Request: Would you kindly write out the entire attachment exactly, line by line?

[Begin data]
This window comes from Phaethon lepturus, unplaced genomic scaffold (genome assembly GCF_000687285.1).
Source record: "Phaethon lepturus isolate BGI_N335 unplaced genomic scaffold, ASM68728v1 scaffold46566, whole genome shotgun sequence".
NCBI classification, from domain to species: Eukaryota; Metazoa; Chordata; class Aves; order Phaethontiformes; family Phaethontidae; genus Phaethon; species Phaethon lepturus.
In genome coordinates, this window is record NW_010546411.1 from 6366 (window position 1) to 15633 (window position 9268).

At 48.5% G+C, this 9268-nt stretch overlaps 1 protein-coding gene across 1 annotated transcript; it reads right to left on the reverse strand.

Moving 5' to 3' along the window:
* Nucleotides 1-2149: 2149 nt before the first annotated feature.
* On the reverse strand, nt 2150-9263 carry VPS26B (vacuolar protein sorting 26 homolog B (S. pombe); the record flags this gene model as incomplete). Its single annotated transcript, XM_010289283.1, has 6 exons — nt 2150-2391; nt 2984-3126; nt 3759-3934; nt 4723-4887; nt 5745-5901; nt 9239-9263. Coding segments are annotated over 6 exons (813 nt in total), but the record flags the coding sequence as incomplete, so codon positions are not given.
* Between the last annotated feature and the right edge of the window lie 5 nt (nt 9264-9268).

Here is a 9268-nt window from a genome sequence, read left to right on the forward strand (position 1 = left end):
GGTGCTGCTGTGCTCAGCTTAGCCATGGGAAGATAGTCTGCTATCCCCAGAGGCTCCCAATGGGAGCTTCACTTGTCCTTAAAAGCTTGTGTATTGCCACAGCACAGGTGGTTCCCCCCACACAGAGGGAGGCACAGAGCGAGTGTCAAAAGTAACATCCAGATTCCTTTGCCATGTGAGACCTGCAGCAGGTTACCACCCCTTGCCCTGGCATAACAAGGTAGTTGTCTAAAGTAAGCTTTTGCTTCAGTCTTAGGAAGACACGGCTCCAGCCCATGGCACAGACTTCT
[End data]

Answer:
This window comes from Phaethon lepturus, unplaced genomic scaffold (genome assembly GCF_000687285.1).
Source record: "Phaethon lepturus isolate BGI_N335 unplaced genomic scaffold, ASM68728v1 scaffold46566, whole genome shotgun sequence".
NCBI classification, from domain to species: Eukaryota; Metazoa; Chordata; class Aves; order Phaethontiformes; family Phaethontidae; genus Phaethon; species Phaethon lepturus.
In genome coordinates, this window is record NW_010546411.1 from 6366 (window position 1) to 15633 (window position 9268).

At 48.5% G+C, this 9268-nt stretch overlaps 1 protein-coding gene across 1 annotated transcript; it reads right to left on the reverse strand.

Moving 5' to 3' along the window:
* Nucleotides 1-2149: 2149 nt before the first annotated feature.
* On the reverse strand, nt 2150-9263 carry VPS26B (vacuolar protein sorting 26 homolog B (S. pombe); the record flags this gene model as incomplete). Its single annotated transcript, XM_010289283.1, has 6 exons — nt 2150-2391; nt 2984-3126; nt 3759-3934; nt 4723-4887; nt 5745-5901; nt 9239-9263. Coding segments are annotated over 6 exons (813 nt in total), but the record flags the coding sequence as incomplete, so codon positions are not given.
* Between the last annotated feature and the right edge of the window lie 5 nt (nt 9264-9268).

Here is a 9268-nt window from a genome sequence, read left to right on the forward strand (position 1 = left end):
GGTGCTGCTGTGCTCAGCTTAGCCATGGGAAGATAGTCTGCTATCCCCAGAGGCTCCCAATGGGAGCTTCACTTGTCCTTAAAAGCTTGTGTATTGCCACAGCACAGGTGGTTCCCCCCACACAGAGGGAGGCACAGAGCGAGTGTCAAAAGTAACATCCAGATTCCTTTGCCATGTGAGACCTGCAGCAGGTTACCACCCCTTGCCCTGGCATAACAAGGTAGTTGTCTAAAGTAAGCTTTTGCTTCAGTCTTAGGAAGACACGGCTCCAGCCCATGGCACAGACTTCT